Monday, May 28, 2007


Morality
Hardwired?


From Hot Air:


“You gotta see this!” Jorge Moll had written. Moll and Jordan Grafman,
neuroscientists at the National Institutes of Health, had been scanning the
brains of volunteers as they were asked to think about a scenario involving
either donating a sum of money to charity or keeping it for themselves…


The results were showing that when the volunteers placed the
interests of others before their own, the generosity activated a primitive part
of the brain that usually lights up in response to food or sex. Altruism, the
experiment suggested, was not a superior moral faculty that suppresses basic
selfish urges but rather was basic to the brain, hard-wired and pleasurable…
What the new research is showing is that morality has biological roots —
such as the reward center in the brain that lit up in Grafman’s experiment —
that have been around for a very long time.


The more
researchers learn, the more it appears that the foundation of morality is
empathy. Being able to recognize — even experience vicariously — what another
creature is going through was an important leap in the evolution of social
behavior. And it is only a short step from this awareness to many human notions
of right and wrong, says Jean Decety, a neuroscientist at the University of
Chicago…


Marc Hauser, another Harvard researcher, has used
cleverly designed psychological experiments to study morality. He said his
research has found that people all over the world process moral questions in the
same way, suggesting that moral thinking is intrinsic to the human brain, rather
than a product of culture. It may be useful to think about morality much like
language, in that its basic features are hard-wired, Hauser said. Different
cultures and religions build on that framework in much the way children in
different cultures learn different languages using the same neural
machinery.

The potential for moral thinking is hardwired. I have always believed that. (Romans 2:15 suggests that the "law" is written in our hearts.) However, clearly, it is not true that "people all over the world process moral questions in the same way." There is an element of rational analysis that goes into making moral decisions. I would be willing to wager that multiple areas of the brain are involved in moral thinking. Sure, some things tug at our heartstrings, and cause us to make certain moral decisions on a very base level. For instance, most everyone responds to cuteness by wanting to protect.

But, such a moral decision is not nearly on the level of the kinds of moral thinking we are required to do in modern, post-tribal society.

The story of the Good Samaritan from the Christian Bible is the kind of moral thinking I am talking about here. Check it out:


25 And a lawyer stood up and put Him to the test, saying, "Teacher, what
shall I do to inherit eternal life?"
26And He said to him, "What is written
in the Law? How does it read to you?"
27And he answered, "(
AG)YOU
SHALL LOVE THE LORD YOUR GOD WITH ALL YOUR HEART, AND WITH ALL YOUR SOUL, AND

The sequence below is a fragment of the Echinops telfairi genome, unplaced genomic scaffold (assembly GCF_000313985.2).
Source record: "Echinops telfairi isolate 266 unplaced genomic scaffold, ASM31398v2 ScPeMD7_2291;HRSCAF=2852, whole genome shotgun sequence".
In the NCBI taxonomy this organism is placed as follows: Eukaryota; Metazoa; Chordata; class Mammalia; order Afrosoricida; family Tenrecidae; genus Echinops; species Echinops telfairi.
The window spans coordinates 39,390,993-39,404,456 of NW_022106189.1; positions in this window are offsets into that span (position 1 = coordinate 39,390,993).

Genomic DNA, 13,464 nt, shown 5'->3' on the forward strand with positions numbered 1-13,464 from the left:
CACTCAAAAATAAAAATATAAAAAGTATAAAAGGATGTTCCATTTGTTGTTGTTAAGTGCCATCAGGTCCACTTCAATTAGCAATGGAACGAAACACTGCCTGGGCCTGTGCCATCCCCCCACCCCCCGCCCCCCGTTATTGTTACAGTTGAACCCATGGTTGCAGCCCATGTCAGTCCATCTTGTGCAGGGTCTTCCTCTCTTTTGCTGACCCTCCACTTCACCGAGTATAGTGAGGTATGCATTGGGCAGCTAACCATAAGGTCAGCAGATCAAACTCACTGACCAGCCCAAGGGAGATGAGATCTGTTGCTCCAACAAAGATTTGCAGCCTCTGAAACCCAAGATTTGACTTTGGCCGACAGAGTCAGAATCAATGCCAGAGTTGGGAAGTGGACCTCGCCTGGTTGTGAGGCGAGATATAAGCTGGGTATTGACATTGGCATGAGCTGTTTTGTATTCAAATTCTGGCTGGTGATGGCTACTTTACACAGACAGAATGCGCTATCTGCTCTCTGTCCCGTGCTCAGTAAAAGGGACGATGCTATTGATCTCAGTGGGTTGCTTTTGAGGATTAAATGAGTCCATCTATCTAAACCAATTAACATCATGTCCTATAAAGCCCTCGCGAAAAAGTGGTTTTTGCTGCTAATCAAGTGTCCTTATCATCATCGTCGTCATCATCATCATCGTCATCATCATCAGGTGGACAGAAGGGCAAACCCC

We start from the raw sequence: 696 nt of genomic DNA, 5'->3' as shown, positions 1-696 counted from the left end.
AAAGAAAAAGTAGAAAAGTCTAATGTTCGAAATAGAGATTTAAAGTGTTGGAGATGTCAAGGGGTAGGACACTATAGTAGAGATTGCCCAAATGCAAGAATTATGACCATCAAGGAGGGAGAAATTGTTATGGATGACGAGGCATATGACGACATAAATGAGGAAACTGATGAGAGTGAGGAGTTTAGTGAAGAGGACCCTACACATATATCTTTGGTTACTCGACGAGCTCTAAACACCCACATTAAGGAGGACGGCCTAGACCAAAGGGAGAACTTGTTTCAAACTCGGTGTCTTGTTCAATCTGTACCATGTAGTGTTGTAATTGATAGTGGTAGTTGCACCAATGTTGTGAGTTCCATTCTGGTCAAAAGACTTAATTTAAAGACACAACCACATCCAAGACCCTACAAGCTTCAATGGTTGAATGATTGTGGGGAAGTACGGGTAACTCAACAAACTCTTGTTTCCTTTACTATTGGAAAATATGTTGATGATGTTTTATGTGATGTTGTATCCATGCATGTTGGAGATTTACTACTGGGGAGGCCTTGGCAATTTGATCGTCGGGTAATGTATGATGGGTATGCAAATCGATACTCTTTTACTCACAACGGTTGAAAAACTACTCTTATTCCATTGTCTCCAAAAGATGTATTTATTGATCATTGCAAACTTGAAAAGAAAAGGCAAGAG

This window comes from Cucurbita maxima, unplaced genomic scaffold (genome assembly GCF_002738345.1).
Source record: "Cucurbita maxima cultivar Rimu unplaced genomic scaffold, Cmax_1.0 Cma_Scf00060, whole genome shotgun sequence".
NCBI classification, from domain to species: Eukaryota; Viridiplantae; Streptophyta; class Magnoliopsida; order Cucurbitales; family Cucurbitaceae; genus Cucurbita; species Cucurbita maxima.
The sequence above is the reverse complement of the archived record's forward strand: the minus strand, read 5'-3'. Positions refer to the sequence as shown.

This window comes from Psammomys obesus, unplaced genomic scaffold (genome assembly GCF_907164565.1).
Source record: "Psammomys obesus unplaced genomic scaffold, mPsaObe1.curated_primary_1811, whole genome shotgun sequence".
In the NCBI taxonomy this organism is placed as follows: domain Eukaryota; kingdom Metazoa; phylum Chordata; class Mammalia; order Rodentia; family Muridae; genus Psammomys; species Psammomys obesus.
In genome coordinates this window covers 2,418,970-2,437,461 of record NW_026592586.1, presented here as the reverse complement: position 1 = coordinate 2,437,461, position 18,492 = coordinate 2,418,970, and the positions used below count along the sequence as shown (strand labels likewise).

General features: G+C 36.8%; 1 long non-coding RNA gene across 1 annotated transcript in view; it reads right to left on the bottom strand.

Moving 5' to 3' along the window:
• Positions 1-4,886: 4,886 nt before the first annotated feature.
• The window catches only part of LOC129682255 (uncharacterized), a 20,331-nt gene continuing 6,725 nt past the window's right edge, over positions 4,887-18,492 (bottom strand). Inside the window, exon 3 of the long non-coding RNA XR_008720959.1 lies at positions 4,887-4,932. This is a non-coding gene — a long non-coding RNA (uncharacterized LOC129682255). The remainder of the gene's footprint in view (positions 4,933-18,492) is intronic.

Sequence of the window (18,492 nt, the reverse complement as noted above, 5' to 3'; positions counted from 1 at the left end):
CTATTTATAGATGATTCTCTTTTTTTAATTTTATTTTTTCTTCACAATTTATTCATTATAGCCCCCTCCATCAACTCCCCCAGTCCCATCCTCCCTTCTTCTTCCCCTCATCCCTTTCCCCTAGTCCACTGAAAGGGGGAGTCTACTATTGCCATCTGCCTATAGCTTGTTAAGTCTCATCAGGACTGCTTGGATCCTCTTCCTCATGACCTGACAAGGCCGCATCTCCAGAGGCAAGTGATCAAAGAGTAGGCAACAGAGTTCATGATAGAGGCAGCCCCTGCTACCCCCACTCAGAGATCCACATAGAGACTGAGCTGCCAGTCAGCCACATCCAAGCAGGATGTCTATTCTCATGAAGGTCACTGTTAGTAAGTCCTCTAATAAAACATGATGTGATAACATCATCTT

WITH ALL YOUR STRENGTH, AND WITH ALL YOUR MIND; AND YOUR NEIGHBOR AS YOURSELF."
28And He said to him, "You have answered correctly; (
AH)DO
THIS AND YOU WILL LIVE."
29But wishing (
AI)to
justify himself, he said to Jesus, "And who is my neighbor?"
The Good
Samaritan 30Jesus replied and said, "A man was (
AJ)going
down from Jerusalem to Jericho, and fell among robbers, and they stripped him
and beat him, and went away leaving him half dead.
31"And by chance a priest
was going down on that road, and when he saw him, he passed by on the other
side.
32"Likewise a Levite also, when he came to the place and saw him,
passed by on the other side.
33"But a (
AK)Samaritan,
who was on a journey, came upon him; and when he saw him, he felt compassion,
34and came to him and bandaged up his wounds, pouring oil and wine on them;
and he put him on his own beast, and brought him to an inn and took care of him.
35"On the next day he took out two [
a]denarii
and gave them to the innkeeper and said, 'Take care of him; and whatever more
you spend, when I return I will repay you.'
36"Which of these three do you
think proved to be a neighbor to the man who fell into the robbers' hands?"
37And he said, "The one who showed mercy toward him." Then Jesus said to
him, "Go and do the same."

This kind of moral thinking demands that we look beyond the allegiances of family and tribe. The Samaritans were among the most reviled of people in the society in which Jesus lived. Jesus' point, in teaching this story, was to tell us that decency, and goodness, can be found among all the tribes, and that we must look to such people as examples. Additionally, the question posed here was "Who is my neighbor?", and Jesus' answer is to tell us that the neighbor is defined as is the person who does good, and that we all ought to be concerned with doing good above tribal allegiance.

If such moral thinking were hardwired into the human brain, then atrocities such as the Holocaust, or the ongoing genocide in the Sudan, could never have occurred. All one has to do to know that we should step in in such circumstances, is do a calm, rational, analysis of the facts on the ground.

In other words, we need to add thinking from the analytical part of the brain, not just the "moral thinking" part of the brain which these scientists are studying.

But, honestly, we are too busy thinking with exactly that "moral thinking" part of our brain to be bothered with the man lying bleeding along the road.